Concerning the stability of the projected sensor, preliminary tests were also carried out using the experimental setup referred for the sensitivity evaluation and two samples of paracetamol with consecutive refractive indices. The sensing head was consecutively immersed in the two paracetamol samples, obtaining the response shown in Figure 4, for a measurement wavelength of 1550 nm. The minimum value of the refractive index δn that the sensor can discriminate is given by Equation (1) [26]:
δ n = 2 σ p Δ n Δ P
where σp is the maximum standard deviation of the optical power for both values of refractive index (1.3659 and 1.3734), and Δn, ΔP are the variation of refractive index (7.5 × 10−3 RIU) and the mean displacement of optical power between the two steps, respectively. It is noted that the refractive index variation (7.5 × 10−3 RIU) corresponds to a paracetamol concentration variation of 49.79 g/kg. By applying Equation (1), a resolution of 5.3 × 10-4 RIU was obtained, corresponding to a resolution of 3.53 × 10−3 g/g, respectively (see Figure 4). It is important to note that this value is also influenced by the spectral resolution of the equipment used for data acquisition.

3. Monitoring the Crystallization Process of Paracetamol

The monitoring of the paracetamol crystallization process was performed by analyzing the response of the MMF-based tip sensor in terms of intensity variation of the optical signal interrogated in reflection.
The schematic of the experimental setup is presented in Figure 5. An 80 nm-wide broadband optical source centered at 1550 nm was connected to the optical spectrum analyzer (OSA) using an optical circulator, and the sensing head was fixed to a coverslip to monitor the crystal formation process microscopically.
The refractometric fiber tip was placed horizontally on a coverslip and with the aid of a pipette, a drop was spilled onto the sensor, as shown in Figure 5. Notice that the sensing head was also fixed to the coverslip, providing sensor robustness as well as the stability of the fiber. Further, a drop of the previously prepared paracetamol sample (with a concentration of 200 g paracetamol/kg solvent, in an ethanol/water mixture, 40% v/v) was deposited on the sensing structure as to ensure that it was fully in contact with the liquid solution.
The crystallization process of paracetamol was induced by continued exposure to air, which led to the evaporation of ethanol and the consequent increase in supersaturation. In Figure 6 it is possible to observe the crystalline structures formed around the sensing head, verifying that they are essentially monoclinic polymorphs (video in Supplementary Materials). At room temperature, this form of paracetamol crystal (form I) is considered the more stable at room temperature conditions [19].
Signal variation throughout the crystallization process, at a measuring wavelength of 1550 nm and an acquisition rate of 700 Hz, is shown in Figure 7, where (1) corresponds to the addition of paracetamol to the coverslip containing the sensing head, (2) to the onset of air exposure, (3) to the beginning of the formation of crystalline structures and (4) the stabilization and termination of the crystallization process, in which the sensing head is surrounded by paracetamol crystals (see Figure 6). It is important to note that in phase 4 the crystals are still wet, which leads to slight instability by the sensor. It is also worth notice that the presence of the fiber tip sensor accelerates the crystallization process due to the capillarity effect, thus creating a cluster of crystals around the optical fiber. Due to this, the presence of the fiber sensor enables the monitoring of the crystallization process of paracetamol.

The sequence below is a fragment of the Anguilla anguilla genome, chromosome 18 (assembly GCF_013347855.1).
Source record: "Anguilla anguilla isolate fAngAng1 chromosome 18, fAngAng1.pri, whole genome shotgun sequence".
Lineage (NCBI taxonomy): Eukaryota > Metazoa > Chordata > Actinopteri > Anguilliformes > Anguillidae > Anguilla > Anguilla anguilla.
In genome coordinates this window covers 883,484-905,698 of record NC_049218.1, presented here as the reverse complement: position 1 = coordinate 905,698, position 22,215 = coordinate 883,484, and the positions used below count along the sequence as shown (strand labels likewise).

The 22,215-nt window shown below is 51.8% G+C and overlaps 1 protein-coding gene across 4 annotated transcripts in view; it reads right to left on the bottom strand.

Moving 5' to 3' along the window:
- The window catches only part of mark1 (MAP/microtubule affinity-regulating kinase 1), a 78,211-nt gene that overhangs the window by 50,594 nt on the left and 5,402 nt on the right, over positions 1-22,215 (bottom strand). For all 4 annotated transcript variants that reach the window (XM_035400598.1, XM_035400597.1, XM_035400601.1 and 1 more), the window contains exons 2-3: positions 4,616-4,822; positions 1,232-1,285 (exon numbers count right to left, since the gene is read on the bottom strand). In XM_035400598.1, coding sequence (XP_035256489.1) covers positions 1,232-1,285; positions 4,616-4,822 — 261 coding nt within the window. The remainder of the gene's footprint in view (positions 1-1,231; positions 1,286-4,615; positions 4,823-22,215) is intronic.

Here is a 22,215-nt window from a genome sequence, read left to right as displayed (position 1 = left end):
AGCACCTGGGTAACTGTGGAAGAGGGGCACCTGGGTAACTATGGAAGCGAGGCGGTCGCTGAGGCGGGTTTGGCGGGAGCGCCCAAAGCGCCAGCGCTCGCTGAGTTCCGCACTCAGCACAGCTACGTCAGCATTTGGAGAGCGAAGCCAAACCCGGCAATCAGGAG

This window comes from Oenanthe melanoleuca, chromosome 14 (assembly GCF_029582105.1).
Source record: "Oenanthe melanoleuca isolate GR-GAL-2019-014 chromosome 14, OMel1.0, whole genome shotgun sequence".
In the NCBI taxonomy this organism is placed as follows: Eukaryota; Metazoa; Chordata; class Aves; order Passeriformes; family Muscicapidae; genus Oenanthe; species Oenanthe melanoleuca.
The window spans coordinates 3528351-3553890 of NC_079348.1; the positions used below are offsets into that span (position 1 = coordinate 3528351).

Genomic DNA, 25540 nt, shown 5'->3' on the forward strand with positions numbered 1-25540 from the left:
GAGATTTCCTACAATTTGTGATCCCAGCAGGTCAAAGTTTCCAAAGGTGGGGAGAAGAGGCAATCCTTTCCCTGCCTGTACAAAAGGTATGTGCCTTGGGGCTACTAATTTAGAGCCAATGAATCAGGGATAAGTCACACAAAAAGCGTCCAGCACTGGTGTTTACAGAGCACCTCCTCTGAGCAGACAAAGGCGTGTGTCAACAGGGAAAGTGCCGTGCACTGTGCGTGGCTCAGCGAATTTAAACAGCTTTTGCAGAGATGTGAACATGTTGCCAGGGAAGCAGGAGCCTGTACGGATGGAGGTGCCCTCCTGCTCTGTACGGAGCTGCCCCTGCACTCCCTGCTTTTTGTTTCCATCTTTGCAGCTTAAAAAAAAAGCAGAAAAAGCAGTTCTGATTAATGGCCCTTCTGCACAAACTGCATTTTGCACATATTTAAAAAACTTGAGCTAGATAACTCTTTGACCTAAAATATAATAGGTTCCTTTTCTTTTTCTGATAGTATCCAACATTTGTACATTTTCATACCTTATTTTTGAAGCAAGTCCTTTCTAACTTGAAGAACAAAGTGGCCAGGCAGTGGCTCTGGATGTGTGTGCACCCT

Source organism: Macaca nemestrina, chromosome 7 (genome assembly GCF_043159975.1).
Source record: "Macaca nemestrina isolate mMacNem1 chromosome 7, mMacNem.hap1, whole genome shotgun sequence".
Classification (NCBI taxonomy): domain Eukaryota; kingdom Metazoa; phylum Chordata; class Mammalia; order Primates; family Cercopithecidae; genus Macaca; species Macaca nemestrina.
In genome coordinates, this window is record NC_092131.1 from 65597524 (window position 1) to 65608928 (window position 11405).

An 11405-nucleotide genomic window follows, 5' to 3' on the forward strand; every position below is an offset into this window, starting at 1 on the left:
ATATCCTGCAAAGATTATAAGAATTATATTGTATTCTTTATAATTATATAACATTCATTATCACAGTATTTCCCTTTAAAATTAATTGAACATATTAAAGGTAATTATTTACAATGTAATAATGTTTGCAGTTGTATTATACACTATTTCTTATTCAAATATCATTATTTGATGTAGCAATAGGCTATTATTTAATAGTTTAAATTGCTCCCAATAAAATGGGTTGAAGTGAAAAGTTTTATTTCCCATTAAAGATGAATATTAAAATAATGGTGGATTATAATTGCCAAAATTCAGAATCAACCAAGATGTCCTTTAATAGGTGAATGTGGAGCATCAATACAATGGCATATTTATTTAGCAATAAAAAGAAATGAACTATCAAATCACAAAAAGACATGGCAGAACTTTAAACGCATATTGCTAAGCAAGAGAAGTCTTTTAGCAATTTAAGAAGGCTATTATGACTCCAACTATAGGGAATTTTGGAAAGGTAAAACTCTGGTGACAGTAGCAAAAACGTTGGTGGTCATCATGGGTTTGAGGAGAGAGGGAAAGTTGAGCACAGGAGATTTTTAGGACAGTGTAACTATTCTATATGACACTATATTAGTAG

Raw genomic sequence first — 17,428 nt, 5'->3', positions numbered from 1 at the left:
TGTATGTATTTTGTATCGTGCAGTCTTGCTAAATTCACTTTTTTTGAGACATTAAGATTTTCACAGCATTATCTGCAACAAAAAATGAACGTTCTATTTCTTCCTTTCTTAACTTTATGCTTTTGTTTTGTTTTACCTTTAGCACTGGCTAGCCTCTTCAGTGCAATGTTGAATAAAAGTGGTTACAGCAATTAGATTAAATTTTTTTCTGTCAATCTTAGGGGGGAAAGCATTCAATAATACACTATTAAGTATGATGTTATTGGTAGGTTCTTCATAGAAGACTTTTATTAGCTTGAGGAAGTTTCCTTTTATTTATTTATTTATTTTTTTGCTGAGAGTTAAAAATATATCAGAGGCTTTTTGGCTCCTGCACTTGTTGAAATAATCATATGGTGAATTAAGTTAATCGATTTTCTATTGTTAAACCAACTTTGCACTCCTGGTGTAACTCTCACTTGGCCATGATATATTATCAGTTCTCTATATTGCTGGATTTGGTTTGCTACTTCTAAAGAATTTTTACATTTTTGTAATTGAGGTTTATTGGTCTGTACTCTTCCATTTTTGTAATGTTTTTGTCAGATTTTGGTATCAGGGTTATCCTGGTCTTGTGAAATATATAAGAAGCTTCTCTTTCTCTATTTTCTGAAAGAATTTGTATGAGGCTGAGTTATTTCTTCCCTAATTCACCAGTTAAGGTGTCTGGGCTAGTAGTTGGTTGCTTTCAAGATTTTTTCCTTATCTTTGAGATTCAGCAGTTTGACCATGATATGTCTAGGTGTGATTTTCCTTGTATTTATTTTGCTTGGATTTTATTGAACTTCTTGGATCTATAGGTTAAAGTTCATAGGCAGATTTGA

After the addition of the paracetamol sample in (1), there is a decrease in optical power, as expected, as the surroundings of the sensor head are optically denser (higher refractive index compared to air refraction). With continued exposure to air in (2), the crystallization process is induced. The liquid-solid phase change occurs, presented in (3). At this phase, the sensor presents an unstable response, associated with the formation of crystalline structures around the sensor head which interfere with light reflection at the end of the MMF tip. At the end of the process of crystallization (4), the tip of the fiber sensor is surrounded by crystals, obtaining a response with some stability, as presented in Figure 7. Light is scattered in the presence of paracetamol crystals, where an effective index is considered, thus leading to an increase of the reflected signal intensity (4), although being lower than the intensity of the Fresnel reflection that resulted from the initial air/glass interface (1). Further, it is possible that between step (2) and step (3), the formation of some crystalline structures around the sensing head created an air cavity. For this reason, an intensity oscillation is observed between these two points. When the sensor is immersed vertically in the paracetamol solution, the liquid starts to fill this air cavity formed by the monoclinic polymorphs. Consequently, a fast oscillation in the intensity signal corresponding to the fast decrease in the length of the cavity, it is produced [27]. Assuming that higher oscillations of intensity correspond to higher viscosities and consequently slower fluid displacement, it can be recognized that even before step 3, the viscosity of the liquid changes, transforming this response into a signal oscillation. Further, the system allows measuring crystallization process regardless viscosity and flow velocity, as it depends on the acquisition rate (700 Hz, in this case).